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Updated with comment from Zynga.

FarmVille maker Zynga got an increasingly rare piece of good news on Tuesday as a federal judge dismissed a lawsuit in which shareholders alleged that the social game company misled investors about its financial condition before and after its initial public offering.

Zynga went public at $9 billion in December 2011, but within a few weeks, the company’s stock faltered and then plummeted as the social-game publisher’s subsequent financial performance weakened. Zynga’s stock is now valued at $4.14 billion.

According to Reuters, U.S. District Judge Jeffrey White in San Francisco said that shareholders — despite their “excessively long and prolix” 110-page complaint —  failed to include “relevant, basic factual details” to support their claims against Zynga and its then-chief executive, Mark Pincus. The suit also named underwriters Morgan Stanley and Goldman Sachs & Co.


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Zynga said in a statement, “Today the court granted our motion to dismiss the plaintiff’s class action complaint in the securities litigation. We are pleased with today’s order and continue to believe in the merits of our defense. The focus for Zynga is on our forward-looking business and delivering on our 2014 goals of growing and sustaining our proven franchises and creating new hits.”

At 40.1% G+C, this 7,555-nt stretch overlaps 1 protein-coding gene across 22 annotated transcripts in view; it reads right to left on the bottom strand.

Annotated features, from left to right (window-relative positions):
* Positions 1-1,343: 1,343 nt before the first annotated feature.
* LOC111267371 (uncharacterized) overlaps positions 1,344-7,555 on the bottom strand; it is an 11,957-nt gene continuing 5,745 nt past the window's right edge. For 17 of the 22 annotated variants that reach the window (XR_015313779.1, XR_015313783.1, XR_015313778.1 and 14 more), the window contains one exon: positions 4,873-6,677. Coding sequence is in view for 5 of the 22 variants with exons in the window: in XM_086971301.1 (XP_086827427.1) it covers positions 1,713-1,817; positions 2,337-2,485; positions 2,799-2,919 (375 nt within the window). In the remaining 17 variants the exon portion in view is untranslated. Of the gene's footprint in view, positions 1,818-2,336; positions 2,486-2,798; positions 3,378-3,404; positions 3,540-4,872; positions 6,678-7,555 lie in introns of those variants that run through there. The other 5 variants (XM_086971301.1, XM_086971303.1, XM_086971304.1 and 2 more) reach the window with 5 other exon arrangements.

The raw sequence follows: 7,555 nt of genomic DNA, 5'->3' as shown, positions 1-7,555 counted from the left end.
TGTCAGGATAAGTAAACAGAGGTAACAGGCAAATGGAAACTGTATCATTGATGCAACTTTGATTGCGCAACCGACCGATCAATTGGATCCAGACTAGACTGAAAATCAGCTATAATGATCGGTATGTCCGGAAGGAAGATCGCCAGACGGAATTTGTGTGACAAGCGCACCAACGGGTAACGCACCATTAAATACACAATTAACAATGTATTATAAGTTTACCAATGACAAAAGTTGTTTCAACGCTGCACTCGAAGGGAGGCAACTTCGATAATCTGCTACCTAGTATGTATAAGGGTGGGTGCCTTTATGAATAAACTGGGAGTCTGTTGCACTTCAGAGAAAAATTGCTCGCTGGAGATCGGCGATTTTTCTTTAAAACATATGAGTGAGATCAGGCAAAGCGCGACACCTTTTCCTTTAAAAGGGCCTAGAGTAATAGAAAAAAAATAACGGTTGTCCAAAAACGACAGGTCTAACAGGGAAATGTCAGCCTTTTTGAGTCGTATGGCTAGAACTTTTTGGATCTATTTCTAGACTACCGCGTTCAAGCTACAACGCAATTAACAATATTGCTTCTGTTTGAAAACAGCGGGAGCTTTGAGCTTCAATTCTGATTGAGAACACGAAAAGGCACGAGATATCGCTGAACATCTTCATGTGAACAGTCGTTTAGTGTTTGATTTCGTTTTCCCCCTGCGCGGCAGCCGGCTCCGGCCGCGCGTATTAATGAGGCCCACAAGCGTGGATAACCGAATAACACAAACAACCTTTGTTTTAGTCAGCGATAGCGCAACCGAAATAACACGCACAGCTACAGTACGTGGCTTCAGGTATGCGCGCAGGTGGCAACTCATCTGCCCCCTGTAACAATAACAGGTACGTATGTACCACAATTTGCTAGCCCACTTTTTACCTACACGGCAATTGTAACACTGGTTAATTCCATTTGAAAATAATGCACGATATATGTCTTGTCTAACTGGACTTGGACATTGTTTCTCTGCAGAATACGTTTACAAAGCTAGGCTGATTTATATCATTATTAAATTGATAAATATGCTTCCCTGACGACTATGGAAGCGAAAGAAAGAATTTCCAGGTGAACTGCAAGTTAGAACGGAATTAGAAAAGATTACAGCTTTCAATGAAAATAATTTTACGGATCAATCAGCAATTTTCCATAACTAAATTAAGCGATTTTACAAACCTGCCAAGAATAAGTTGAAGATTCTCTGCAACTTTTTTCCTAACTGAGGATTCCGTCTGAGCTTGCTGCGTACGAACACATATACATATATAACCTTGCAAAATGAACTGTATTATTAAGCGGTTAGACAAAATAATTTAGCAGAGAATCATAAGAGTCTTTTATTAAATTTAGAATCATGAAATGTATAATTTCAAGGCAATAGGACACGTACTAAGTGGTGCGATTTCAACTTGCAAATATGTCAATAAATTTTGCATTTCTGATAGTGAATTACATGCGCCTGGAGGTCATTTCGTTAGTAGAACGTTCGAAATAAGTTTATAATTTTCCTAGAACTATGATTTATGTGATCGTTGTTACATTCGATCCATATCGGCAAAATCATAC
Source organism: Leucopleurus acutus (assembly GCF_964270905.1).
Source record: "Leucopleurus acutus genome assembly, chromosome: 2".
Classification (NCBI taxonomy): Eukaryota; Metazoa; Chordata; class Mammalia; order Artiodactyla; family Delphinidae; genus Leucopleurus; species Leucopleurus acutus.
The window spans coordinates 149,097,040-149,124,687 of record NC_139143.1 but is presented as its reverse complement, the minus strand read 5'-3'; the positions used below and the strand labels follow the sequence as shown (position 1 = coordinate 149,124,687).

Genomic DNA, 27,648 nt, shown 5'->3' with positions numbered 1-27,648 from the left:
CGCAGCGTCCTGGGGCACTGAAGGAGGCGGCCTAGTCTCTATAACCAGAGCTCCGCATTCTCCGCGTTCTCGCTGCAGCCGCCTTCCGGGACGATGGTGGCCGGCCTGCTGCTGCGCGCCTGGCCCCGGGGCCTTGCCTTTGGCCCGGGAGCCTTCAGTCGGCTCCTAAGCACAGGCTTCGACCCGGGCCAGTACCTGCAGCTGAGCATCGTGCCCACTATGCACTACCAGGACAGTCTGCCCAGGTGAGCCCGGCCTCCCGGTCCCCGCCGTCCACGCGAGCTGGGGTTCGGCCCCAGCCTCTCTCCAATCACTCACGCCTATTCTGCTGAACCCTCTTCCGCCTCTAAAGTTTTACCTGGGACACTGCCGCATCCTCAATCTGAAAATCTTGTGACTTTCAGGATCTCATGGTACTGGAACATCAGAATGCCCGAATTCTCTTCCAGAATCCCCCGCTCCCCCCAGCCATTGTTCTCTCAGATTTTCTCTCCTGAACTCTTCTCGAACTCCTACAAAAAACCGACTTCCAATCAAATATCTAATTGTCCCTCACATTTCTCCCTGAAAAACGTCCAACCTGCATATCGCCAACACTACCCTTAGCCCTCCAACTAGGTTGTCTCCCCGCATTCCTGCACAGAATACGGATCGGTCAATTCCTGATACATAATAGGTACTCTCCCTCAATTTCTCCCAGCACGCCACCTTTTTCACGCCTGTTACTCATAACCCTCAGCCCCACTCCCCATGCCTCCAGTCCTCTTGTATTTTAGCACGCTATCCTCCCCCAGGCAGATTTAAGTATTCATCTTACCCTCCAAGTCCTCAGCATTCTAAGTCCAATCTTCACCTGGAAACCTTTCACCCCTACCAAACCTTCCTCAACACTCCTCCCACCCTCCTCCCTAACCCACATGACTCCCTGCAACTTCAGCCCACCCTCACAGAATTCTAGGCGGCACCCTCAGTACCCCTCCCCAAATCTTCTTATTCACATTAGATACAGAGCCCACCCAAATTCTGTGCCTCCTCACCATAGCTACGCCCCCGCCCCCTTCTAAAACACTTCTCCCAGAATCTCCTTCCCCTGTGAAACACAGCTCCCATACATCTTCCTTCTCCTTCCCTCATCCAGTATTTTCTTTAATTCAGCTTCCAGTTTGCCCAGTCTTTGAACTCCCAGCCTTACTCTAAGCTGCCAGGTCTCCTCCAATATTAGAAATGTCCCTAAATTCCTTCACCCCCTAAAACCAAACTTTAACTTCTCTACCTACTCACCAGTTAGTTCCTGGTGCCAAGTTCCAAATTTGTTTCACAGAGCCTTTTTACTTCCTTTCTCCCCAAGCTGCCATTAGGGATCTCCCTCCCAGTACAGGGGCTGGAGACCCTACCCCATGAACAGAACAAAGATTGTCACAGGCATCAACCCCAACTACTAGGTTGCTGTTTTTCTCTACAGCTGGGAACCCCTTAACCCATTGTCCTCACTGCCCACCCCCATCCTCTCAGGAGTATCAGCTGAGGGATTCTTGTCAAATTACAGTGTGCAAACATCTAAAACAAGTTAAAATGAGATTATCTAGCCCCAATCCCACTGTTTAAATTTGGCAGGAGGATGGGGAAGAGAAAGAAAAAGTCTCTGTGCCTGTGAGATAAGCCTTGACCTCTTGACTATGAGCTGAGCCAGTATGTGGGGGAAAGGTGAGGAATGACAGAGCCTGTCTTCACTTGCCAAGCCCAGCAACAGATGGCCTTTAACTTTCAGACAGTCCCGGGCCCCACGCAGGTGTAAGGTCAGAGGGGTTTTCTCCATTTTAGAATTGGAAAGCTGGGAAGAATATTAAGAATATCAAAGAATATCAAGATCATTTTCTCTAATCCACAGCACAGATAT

Joseph Tabacco, a partner at Berman DeValerio representing the plaintiffs, told Reuters that while his clients were disappointed with parts of the ruling, “we are confident that the case will proceed, as we believe we will more than satisfy the court’s concerns when we file our amended complaint.”

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